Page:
Tag Archives: Department of Health

Florida Health Departments warn on Valdosta sewage in Withlacoochee River 2018-12-17

Once again, Valdosta sewage spills prompt Florida Health Department warnings for the Withlacoochee River.


Map: USGS Streamer.

There is nothing on the websites of the Health Departments of Hamilton or Madison Counties. I found this on the facebook page of the Madison County Florida Board of County Commissioners. It’s also on the Hamilton County Sheriff’s Office Division of Emergency Management, “Posted on behalf of the Florida Dept of Health Hamilton”.

December 17, 2018

HEALTH OFFICIALS IN HAMILTON, MADISON COUNTY ADVISE OF POSSIBLE WASTEWATER CONTAMINATION IN THE WITHLACOOCHEE RIVER HEALTH

Possible Impacts from Valdosta, GA Wastewater Overflow Continue reading

Mosquito spray Naled: worse than Dicamba

Apparently Suwannee County, Florida, sprayed for mosquitos in October, as reported by some WWALS members who got sick from that. Probably what was sprayed was the usual Naled such as is used in Miami and elsewhere, but there is some confusion as to what Naled is. It’s not Dicamba: it’s worse.

aerial mosquito spraying
An Air Force Reserve aircrew performing a mosquito control aerial spray mission in North Dakota back in 2011 Photo by U.S. Air Force/Tech. Sgt. Johnny Saldivar

WWALS Science Committee Chair Tom Potter, Ph.D., writes:

See Pesticide Properties Database (EU). Best general data source on pesticides. As indicated below exposure to humans (e.g. getting is sprayed) is a primary concern. Likely to produce headaches and nausea. To be clear Naled is not dicamba. They are very different. Dicamba is much less toxic (acute) to humans.

“Naled is mainly used for Continue reading

Getting water tested for arsenic (and other stuff)

Water quality testing bottles Confused about how to test your water for arsenic? I was, too. Here’s how to do it.

Recently, there was a statement made by the Department of Health, recommending that well owners have their wells tested for arsenic.

I had heard about this previously from Janet McMahan and definitely wanted to do what she recommended (test hot water also).

I volunteer regularly at the County Extension Office and figured it would be easy to get what I needed for the testing.

I got a sheet of paper labelled “Water Submission Form” and it seemed like a standard information sheet, name, address type of well, tests requested. I figured that this is filled in at the extension once I would bring in my sample.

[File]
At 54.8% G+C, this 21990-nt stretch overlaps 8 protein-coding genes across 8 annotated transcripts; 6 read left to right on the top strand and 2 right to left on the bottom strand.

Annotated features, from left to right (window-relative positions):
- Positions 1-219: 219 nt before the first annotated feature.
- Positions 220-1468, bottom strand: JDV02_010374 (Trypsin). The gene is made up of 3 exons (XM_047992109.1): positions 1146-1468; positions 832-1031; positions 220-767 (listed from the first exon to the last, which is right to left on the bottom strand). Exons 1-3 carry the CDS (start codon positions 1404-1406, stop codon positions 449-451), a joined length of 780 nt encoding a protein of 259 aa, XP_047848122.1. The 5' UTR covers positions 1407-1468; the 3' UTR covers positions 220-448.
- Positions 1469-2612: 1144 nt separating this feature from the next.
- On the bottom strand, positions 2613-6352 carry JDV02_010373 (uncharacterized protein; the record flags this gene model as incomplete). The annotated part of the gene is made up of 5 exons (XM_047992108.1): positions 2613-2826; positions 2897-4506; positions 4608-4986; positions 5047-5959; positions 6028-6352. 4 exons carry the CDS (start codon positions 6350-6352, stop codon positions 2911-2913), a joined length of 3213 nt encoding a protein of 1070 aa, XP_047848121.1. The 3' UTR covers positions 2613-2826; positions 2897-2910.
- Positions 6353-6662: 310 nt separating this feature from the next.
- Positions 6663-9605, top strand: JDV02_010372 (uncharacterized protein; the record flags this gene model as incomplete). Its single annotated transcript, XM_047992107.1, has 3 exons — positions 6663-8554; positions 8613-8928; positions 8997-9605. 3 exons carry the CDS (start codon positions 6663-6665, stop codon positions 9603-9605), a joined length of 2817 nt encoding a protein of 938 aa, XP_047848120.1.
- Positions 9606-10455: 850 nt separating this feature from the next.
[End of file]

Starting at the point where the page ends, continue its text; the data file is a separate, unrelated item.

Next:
I got a summary sheet of paper labelled “Sampling Protocol for Testing Drinking Water” and knew that I wanted to test for Arsenic and Uranium so I followed those directions for both hot (as directed by Janet) and cold water. There is a more complete document about water quality attached.

Then, I took my samples to the extension office along with the list of tests that Janet had recommended getting. “Oh,” said the office manager, “you didn’t bring enough water for all those tests.”

She opened the book about tests and showed me that some tests I want need 4 ounces each (and one of them needs 16 oz) so the two 4 oz bottles I brought in are not near enough.

When she explained to me that tests W1 and W3 cost the same as W2 and W2 tests for more stuff, I figured I should get W2 instead of W1 and W3. But I didn’t even know what those things were, nor that the collection mechanisms are really different when I started.

It’s sort of like learning a foreign language, you can say the words, but until you actually know what they mean you don’t have a clue.

Understanding what each of the different water tests are, how to properly collect the water and how they are priced (another important factor) made it clear to me that I needed to go home (with some new bottles) and collect water on another day.

-gretchen

Water Quality and Common Treatments for Private Drinking Water Systems, Revised by Uttam Saha, Leticia Sonon, Mark Risse1 and David Kissel, Originally written by Anthony Tyson and Kerry Harrison, Extension Engineers.